Michael Brown – Adopt-A-Neighborhood
Q. Can you tell me about the neighborhood legal project you’re involved in and what it does?
A. It’s called Adopt-A-Neighborhood, and it’s a collaboration among Legal Aid of Western Missouri, private firms like Kutak Rock, and a bunch of neighborhood associations and communities on the east side of Kansas City, Missouri. These are generally neighborhoods that are in the early stages of revitalization and don’t have access to legal services. They may not have transportation available on a regular basis. Many of the neighborhoods have out-of-state property owners—landlords.
Legal Aid approached us and asked if Kutak Rock would like to adopt a neighborhood. They came to us with a short list of neighborhoods they identified and recommended that we consider adopting. One had a lot of personal ties. My grandmother grew up just a few blocks away, my mother is buried just across the street from the boundary of the neighborhood, and another partner who’s no longer with the firm has grandparents who still live in the neighborhood. So it made a lot of sense both geographically and personally to choose Neighbors United for Action—NUFA.
It’s personal satisfaction. It’s rewarding. You have clients who are in need and literally have no place to go. They can’t afford to hire a lawyer. They don’t know what to do on their own, so it gives us an opportunity to provide legal services to those who couldn’t otherwise afford it.
Q. What were your first steps?
A. We adopted NUFA, attended their board meetings and got to know the community’s leaders. We started off with a beneficiary deed program. If residents owned their home and didn’t have any other estate plan, we would draft a beneficiary deed for them so if they passed away, the house would pass out of probate to a child or other family member.
Q. And now?
A. Now we’re focused primarily on Abandoned Housing Act cases where out-of-town landlords aren’t maintaining property and there are a lot of code violations and deterioration. We go through the legal proceedings with the courts to get a court-approved developer on board to rehabilitate the property. If they do so according to a plan that is submitted and approved by the court up front, they get the title to the property for a nominal payment after renovations are complete. The developer then resells the property and we put an owner-occupant into the neighborhood, which tends to help revitalize the community.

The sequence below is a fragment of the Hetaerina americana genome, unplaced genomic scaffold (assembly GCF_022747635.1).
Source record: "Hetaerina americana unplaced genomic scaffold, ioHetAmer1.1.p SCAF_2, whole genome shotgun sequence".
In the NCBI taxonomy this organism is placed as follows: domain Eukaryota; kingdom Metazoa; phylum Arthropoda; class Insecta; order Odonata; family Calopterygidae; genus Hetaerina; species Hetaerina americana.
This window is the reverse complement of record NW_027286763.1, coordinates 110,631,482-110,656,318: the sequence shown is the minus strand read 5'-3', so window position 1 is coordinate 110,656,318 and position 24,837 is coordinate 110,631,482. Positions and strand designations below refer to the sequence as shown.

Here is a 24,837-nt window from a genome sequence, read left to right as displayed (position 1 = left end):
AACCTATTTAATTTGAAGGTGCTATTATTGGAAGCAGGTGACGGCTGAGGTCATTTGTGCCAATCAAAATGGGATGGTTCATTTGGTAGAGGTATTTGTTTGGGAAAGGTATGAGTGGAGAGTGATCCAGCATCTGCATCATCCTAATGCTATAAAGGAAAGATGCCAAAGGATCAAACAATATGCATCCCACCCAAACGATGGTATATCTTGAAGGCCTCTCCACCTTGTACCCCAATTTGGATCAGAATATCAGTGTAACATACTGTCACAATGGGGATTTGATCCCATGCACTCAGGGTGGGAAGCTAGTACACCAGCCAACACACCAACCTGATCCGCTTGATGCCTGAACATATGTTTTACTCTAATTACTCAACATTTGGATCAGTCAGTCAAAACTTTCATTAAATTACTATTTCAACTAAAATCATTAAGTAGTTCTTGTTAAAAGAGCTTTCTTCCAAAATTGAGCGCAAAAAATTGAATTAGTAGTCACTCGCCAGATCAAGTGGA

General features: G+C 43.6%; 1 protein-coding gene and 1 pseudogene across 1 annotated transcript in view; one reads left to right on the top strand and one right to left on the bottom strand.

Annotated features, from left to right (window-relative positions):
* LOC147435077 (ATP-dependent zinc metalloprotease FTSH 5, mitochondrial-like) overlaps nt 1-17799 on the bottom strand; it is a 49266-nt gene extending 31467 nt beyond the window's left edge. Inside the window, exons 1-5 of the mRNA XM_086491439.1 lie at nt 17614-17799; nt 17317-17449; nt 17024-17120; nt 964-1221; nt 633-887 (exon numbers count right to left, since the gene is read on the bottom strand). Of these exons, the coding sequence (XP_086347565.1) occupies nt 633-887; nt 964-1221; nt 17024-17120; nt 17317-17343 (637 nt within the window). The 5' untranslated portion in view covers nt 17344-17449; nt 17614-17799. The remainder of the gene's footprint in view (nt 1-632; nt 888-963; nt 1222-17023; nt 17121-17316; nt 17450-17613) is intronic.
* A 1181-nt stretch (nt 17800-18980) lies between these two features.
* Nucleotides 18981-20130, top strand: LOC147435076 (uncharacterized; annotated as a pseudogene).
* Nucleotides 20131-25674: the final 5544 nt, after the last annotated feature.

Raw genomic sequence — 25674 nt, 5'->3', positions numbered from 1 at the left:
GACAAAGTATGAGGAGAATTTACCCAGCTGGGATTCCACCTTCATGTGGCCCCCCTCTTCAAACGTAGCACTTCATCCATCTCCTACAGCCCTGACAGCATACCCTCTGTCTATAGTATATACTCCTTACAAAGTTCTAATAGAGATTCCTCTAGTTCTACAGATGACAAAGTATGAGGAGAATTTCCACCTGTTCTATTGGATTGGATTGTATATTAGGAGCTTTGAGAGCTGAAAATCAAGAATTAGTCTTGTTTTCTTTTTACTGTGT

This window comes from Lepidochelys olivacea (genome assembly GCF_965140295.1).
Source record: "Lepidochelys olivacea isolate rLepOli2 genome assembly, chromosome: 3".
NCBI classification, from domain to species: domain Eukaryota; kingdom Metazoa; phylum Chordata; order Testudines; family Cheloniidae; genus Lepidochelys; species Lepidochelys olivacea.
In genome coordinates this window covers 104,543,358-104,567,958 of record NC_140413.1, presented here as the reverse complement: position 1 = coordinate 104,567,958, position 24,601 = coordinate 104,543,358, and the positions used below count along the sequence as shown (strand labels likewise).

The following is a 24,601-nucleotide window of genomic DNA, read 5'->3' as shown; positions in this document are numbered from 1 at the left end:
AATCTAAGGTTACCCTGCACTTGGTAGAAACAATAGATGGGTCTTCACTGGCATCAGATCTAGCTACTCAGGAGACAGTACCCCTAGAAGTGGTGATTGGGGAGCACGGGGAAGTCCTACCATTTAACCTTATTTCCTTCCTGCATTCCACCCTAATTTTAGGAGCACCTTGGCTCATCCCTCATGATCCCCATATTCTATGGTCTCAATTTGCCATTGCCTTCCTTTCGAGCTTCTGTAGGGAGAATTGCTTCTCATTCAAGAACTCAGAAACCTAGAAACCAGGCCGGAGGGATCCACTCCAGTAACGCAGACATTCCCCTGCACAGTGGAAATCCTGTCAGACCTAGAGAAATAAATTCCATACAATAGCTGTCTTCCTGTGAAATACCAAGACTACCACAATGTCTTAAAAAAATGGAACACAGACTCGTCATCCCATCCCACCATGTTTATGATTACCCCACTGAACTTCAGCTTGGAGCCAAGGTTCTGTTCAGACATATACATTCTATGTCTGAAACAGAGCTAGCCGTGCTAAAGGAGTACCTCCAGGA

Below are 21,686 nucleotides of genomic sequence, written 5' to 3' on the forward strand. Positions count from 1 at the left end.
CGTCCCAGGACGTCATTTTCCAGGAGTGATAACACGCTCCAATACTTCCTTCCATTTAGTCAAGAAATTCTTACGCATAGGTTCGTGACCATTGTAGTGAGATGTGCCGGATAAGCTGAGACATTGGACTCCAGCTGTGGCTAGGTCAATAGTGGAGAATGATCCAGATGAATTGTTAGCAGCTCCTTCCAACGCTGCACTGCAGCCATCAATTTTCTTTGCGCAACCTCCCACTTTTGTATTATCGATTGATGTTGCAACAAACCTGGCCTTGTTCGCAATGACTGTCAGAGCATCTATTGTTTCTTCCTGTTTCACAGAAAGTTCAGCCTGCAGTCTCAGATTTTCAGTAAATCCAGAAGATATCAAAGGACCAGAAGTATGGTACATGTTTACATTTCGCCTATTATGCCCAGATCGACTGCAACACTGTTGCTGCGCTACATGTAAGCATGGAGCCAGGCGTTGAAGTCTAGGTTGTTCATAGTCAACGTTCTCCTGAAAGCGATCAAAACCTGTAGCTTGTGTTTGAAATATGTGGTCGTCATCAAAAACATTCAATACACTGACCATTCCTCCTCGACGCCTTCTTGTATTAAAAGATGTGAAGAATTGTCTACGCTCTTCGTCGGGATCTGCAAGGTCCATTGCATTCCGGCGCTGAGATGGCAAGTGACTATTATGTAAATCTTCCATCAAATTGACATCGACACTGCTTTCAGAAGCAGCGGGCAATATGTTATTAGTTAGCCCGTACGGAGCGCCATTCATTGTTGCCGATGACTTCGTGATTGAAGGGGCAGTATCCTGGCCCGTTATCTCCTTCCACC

Q. Is the program catching on?
A. Yes, there are about a half-dozen firms participating and I think Kutak Rock was the second. It’s expanding.
Q. How many attorneys in the Kansas City office participate?
A. I have a solid group of about eight. We’ve had more. Jay Selanders took one on before he became chair of the firm.
Q. And how many projects have you overseen? What do you mainly do with the program?
A. I attend most of the Legal Aid functions. I sort of oversee the program. I’ve handled several cases, but now I tend to get others involved in the day-to-day legal work. I supervise and manage the program for the firm, sort of as the pro bono coordinator.
Q. Do you work with any other pro bono clients?
A. Kansas City does work with the Metropolitan Bar Association and they have a Military Matters program that caters to veterans. Right now I’m focusing on NUFA, but I’ve done some work for Military Matters.
Q. What’s the benefit to the average attorney of getting involved in pro bono work?
A. It’s personal satisfaction. It’s rewarding. You have clients who are in need and literally have no place to go. They can’t afford to hire a lawyer. They don’t know what to do on their own, so it gives us an opportunity to provide legal services to those who couldn’t otherwise afford it.
Q. What’s your biggest pro bono success?
A. There was a period of about a year and a half that we partnered with Nazarene Theological Seminary whose campus is just outside the boundaries of our neighborhood. They had a student housing problem, namely, they didn’t have enough housing available for their student population. So they became the developer on close to half a dozen Abandoned Housing Act cases, and when they rehabilitated them, they kept them and used them for student housing.
I was also recently interviewed by a University of Missouri - Kansas City School of Business professor and student who’re conducting a study that will showcase how successful Adopt-A-Neighborhood has been. There are efforts to replicate it across the country. One attorney moved from Kansas City to St. Louis and he’s trying to get a similar program started in that city.
Q. Has there been any certain moment that was really satisfying for you?
A. There’s not one in particular, but the lawyers we deal with who work for Legal Aid show such appreciation, such genuine gratitude that our firm is involved. Some of the biggest firms in Kansas City are involved in the program and there’s no end to their appreciation. They don’t have a lot they can offer a firm like Kutak Rock except sincere gratitude. We’re building good relationships and good communities.